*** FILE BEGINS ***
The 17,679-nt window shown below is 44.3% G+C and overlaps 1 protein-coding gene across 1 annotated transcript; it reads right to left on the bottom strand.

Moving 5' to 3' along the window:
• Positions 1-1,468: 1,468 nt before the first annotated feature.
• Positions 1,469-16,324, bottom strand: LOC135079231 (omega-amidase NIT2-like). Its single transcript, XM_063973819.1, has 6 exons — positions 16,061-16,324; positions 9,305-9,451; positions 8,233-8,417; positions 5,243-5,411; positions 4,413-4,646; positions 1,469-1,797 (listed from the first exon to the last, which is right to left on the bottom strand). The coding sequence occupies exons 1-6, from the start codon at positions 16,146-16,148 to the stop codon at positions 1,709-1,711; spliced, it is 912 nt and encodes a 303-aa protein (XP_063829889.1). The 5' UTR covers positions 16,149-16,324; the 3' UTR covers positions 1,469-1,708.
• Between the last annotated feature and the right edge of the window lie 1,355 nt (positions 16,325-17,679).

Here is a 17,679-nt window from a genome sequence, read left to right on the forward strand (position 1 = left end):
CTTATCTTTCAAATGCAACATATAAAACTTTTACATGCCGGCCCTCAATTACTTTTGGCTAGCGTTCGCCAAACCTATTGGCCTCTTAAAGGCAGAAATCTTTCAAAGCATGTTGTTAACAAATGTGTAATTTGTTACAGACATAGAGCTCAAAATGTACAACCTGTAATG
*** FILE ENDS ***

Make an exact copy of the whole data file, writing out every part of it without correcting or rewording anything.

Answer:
The 17,679-nt window shown below is 44.3% G+C and overlaps 1 protein-coding gene across 1 annotated transcript; it reads right to left on the bottom strand.

Moving 5' to 3' along the window:
• Positions 1-1,468: 1,468 nt before the first annotated feature.
• Positions 1,469-16,324, bottom strand: LOC135079231 (omega-amidase NIT2-like). Its single transcript, XM_063973819.1, has 6 exons — positions 16,061-16,324; positions 9,305-9,451; positions 8,233-8,417; positions 5,243-5,411; positions 4,413-4,646; positions 1,469-1,797 (listed from the first exon to the last, which is right to left on the bottom strand). The coding sequence occupies exons 1-6, from the start codon at positions 16,146-16,148 to the stop codon at positions 1,709-1,711; spliced, it is 912 nt and encodes a 303-aa protein (XP_063829889.1). The 5' UTR covers positions 16,149-16,324; the 3' UTR covers positions 1,469-1,708.
• Between the last annotated feature and the right edge of the window lie 1,355 nt (positions 16,325-17,679).

Here is a 17,679-nt window from a genome sequence, read left to right on the forward strand (position 1 = left end):
CTTATCTTTCAAATGCAACATATAAAACTTTTACATGCCGGCCCTCAATTACTTTTGGCTAGCGTTCGCCAAACCTATTGGCCTCTTAAAGGCAGAAATCTTTCAAAGCATGTTGTTAACAAATGTGTAATTTGTTACAGACATAGAGCTCAAAATGTACAACCTGTAATG